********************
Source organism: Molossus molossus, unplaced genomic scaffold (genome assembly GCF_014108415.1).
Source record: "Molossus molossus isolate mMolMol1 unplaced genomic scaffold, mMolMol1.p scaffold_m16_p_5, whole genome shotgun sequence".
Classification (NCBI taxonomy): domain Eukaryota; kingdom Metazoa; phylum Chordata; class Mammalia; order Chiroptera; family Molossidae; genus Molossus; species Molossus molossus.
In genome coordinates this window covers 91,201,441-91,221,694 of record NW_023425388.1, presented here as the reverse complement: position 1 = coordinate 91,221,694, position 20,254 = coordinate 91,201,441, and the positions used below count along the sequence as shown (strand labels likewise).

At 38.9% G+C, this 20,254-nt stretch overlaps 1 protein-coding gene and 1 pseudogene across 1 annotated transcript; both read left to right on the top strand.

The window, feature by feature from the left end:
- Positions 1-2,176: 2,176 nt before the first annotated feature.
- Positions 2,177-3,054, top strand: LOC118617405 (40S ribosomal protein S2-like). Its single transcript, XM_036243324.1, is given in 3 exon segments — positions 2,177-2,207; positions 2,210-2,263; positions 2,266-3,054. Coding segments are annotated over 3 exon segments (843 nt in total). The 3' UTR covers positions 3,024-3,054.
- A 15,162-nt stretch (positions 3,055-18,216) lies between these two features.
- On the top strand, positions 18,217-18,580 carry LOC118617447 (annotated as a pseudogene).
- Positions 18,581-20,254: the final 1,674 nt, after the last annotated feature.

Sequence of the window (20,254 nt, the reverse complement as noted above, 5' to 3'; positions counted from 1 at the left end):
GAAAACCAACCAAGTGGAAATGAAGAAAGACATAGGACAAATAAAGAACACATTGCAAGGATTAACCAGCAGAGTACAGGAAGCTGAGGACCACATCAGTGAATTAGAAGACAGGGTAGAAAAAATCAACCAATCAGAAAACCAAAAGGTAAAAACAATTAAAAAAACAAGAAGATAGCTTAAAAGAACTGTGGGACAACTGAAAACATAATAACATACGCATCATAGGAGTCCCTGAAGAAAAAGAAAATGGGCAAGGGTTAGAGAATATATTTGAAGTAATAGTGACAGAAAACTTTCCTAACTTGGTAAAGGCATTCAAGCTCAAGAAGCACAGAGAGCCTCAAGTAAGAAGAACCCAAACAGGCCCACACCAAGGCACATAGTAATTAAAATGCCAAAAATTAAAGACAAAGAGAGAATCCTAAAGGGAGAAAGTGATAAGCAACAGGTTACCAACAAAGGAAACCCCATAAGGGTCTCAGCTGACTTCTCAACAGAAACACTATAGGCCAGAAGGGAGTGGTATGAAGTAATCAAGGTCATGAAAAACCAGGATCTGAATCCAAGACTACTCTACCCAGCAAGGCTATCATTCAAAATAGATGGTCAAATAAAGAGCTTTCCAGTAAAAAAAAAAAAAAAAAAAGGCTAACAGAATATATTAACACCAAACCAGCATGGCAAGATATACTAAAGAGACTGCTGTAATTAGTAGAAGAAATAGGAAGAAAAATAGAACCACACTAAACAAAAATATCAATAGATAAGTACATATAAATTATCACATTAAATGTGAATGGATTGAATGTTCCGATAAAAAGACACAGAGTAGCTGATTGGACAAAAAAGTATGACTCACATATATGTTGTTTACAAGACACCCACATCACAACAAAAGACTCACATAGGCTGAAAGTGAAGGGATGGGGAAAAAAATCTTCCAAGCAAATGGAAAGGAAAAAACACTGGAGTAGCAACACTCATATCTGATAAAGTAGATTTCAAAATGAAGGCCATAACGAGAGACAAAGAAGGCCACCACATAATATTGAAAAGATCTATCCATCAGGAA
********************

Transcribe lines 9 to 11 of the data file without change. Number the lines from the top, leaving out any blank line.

- A 15,162-nt stretch (positions 3,055-18,216) lies between these two features.
- On the top strand, positions 18,217-18,580 carry LOC118617447 (annotated as a pseudogene).
- Positions 18,581-20,254: the final 1,674 nt, after the last annotated feature.